Chemotherapy Induces Remission in Some Leukemia Patients
NEW ORLEANS, LA—At the 41st Annual Meeting and Exposition of
the American Society of Hematology (ASH) recently, scientists presented the
latest data on the use of a pioneering drug technology known as
"antibody-targeted chemotherapy" to fight acute myeloid leukemia (AML), a
virulent and often fatal form of cancer. The experimental agent, CMA-676,
induces remission in a significant proportion of patients with few serious side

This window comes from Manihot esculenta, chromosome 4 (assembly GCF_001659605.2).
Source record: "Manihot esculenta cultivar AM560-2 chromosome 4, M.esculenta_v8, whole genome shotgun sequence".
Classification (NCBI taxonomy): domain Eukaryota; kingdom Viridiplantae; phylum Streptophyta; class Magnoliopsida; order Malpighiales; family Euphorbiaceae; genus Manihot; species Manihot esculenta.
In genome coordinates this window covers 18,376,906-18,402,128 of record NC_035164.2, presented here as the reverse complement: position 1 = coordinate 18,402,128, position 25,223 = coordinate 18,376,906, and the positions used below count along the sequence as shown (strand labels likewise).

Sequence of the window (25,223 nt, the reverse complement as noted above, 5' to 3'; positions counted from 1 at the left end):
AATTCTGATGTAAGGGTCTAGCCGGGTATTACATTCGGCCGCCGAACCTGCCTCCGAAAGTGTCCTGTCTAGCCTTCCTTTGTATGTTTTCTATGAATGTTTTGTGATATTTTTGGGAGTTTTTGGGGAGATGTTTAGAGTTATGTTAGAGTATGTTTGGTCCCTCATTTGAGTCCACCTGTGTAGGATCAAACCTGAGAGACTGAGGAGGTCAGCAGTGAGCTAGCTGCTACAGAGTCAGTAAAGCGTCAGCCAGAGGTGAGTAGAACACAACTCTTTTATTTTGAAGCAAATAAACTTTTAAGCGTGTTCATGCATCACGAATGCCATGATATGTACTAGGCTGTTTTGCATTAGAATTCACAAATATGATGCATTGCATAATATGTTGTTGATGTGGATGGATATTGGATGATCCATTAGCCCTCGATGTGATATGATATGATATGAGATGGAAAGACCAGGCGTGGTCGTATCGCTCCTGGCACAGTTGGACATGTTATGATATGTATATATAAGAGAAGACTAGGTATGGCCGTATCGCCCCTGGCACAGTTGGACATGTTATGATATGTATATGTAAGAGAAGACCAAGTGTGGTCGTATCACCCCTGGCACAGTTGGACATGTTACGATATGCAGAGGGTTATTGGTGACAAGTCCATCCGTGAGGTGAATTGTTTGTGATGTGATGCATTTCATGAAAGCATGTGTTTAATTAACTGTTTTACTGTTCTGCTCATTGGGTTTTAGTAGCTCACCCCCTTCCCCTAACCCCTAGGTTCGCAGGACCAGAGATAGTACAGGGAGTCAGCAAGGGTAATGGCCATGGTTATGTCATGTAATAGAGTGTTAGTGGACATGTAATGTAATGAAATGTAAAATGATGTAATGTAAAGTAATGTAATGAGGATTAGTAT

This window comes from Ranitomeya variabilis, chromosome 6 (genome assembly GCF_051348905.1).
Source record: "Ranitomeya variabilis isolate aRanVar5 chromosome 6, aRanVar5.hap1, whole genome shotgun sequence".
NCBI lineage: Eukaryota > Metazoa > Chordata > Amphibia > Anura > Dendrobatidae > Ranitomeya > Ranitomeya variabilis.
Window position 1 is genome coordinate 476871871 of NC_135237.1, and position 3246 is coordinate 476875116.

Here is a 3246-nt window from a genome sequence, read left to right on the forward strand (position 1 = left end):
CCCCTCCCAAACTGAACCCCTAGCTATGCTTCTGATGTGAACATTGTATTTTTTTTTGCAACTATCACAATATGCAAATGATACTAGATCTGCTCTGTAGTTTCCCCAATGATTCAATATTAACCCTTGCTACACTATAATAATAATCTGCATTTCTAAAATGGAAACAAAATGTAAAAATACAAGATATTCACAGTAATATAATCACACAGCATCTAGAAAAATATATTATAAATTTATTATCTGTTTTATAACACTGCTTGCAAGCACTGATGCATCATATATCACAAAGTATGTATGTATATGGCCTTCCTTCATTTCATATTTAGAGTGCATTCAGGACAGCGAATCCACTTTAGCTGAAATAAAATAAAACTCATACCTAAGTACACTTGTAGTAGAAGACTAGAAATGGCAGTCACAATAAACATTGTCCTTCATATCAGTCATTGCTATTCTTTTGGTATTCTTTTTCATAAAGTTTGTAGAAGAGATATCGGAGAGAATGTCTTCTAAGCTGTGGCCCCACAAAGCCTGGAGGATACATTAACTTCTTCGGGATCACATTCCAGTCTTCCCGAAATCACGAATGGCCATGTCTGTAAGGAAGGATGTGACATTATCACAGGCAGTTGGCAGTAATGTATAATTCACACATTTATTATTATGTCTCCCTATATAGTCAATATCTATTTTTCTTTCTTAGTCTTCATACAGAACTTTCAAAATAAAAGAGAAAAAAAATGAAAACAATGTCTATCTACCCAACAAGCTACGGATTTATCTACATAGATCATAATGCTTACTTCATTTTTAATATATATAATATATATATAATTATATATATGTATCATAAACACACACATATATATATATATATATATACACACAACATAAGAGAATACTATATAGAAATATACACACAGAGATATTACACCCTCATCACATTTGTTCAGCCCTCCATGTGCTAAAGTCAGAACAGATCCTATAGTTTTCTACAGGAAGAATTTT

effects. CMA-676 represents the first successful application of
antibody-targeted chemotherapy. AML is an aggressive, life-threatening disease
in which certain white blood cells become cancerous and rapidly accumulate in
the bone marrow, preventing normal marrow from growing and functioning properly.
AML is among the most serious forms of adult leukemia, with a relatively high
fatality rate. Most patients require intensive chemotherapy to achieve complete
remission, and some also must undergo bone marrow transplants. Up to half of all
patients with AML, even after intensive treatment, have residual leukemic cells
or experience a relapse.